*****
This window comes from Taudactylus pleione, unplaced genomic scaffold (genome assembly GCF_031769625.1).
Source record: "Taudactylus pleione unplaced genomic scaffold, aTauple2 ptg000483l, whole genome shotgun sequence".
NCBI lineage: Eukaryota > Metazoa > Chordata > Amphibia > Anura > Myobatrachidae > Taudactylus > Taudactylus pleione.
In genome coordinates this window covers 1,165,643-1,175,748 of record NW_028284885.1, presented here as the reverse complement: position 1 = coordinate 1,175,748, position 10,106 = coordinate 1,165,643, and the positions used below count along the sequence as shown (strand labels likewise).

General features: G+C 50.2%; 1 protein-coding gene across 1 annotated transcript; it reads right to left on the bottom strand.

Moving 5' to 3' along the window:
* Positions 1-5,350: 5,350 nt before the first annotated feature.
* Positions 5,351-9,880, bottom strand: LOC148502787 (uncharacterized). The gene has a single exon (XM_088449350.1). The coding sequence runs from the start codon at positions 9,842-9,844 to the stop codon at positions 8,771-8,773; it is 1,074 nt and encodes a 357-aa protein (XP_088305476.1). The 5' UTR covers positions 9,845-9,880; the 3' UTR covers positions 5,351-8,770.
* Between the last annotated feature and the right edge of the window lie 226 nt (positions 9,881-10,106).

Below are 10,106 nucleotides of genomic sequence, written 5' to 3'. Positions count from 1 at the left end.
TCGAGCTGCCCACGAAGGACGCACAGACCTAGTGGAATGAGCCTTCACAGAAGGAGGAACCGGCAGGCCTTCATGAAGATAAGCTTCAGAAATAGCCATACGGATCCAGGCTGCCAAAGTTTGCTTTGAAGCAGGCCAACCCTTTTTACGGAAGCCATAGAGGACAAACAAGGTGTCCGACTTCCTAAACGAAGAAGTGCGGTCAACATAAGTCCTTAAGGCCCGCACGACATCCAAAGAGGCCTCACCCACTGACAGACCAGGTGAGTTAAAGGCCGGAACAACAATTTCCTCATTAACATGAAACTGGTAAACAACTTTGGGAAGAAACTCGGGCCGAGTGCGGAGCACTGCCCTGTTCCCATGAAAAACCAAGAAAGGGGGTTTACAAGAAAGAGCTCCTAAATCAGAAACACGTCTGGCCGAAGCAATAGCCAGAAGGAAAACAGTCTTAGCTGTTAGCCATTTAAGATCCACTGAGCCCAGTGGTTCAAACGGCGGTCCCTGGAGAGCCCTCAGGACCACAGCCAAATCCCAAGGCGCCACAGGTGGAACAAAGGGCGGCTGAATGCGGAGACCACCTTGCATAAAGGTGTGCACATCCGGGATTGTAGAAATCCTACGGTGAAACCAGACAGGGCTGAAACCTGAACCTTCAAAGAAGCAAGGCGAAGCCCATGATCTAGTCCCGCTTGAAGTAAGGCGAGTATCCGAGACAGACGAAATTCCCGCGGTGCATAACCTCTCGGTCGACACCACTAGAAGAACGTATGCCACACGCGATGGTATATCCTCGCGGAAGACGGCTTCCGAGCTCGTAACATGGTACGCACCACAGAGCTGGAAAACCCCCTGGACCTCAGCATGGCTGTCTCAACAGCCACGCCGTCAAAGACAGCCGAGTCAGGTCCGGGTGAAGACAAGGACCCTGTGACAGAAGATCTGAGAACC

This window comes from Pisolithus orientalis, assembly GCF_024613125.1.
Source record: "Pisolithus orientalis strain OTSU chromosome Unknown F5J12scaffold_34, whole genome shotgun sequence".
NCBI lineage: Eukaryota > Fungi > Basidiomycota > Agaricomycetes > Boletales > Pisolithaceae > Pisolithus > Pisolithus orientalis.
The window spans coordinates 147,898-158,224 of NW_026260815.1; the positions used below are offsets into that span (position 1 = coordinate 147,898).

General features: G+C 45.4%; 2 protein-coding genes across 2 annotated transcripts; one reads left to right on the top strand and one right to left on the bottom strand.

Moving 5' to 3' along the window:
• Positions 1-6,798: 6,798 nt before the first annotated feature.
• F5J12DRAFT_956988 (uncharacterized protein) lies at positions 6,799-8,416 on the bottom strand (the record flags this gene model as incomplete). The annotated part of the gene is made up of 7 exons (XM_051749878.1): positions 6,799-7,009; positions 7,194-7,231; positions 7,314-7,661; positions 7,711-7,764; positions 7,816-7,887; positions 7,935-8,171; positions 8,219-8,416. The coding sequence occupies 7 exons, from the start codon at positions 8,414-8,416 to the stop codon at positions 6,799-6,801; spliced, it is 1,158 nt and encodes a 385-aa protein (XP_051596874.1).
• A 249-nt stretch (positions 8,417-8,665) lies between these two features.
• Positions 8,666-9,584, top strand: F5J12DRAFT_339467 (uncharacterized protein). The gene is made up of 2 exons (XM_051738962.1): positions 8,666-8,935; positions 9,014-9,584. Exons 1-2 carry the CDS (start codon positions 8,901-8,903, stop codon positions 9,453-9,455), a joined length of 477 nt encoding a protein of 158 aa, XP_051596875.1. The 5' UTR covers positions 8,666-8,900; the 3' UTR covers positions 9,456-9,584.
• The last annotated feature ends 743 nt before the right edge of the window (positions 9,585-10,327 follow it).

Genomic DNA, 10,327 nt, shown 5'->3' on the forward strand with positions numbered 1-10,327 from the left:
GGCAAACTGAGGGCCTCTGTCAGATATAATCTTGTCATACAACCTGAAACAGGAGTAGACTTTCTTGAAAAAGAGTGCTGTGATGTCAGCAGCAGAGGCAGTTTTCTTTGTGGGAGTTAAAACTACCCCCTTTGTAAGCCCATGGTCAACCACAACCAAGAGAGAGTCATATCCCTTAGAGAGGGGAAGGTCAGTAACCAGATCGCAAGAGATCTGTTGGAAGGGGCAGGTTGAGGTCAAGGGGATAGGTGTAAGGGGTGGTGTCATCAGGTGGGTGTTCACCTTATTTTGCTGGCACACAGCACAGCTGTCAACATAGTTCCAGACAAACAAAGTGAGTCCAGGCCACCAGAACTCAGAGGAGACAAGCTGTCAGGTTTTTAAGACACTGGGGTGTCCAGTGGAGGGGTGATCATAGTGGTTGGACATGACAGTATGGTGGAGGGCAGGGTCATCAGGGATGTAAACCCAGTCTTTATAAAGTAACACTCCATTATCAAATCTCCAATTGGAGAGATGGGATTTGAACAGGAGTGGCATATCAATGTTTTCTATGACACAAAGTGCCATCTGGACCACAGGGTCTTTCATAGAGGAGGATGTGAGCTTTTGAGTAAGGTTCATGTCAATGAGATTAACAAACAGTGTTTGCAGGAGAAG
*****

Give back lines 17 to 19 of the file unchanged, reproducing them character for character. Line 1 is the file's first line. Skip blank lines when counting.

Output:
Moving 5' to 3' along the window:
• Positions 1-6,798: 6,798 nt before the first annotated feature.
• F5J12DRAFT_956988 (uncharacterized protein) lies at positions 6,799-8,416 on the bottom strand (the record flags this gene model as incomplete). The annotated part of the gene is made up of 7 exons (XM_051749878.1): positions 6,799-7,009; positions 7,194-7,231; positions 7,314-7,661; positions 7,711-7,764; positions 7,816-7,887; positions 7,935-8,171; positions 8,219-8,416. The coding sequence occupies 7 exons, from the start codon at positions 8,414-8,416 to the stop codon at positions 6,799-6,801; spliced, it is 1,158 nt and encodes a 385-aa protein (XP_051596874.1).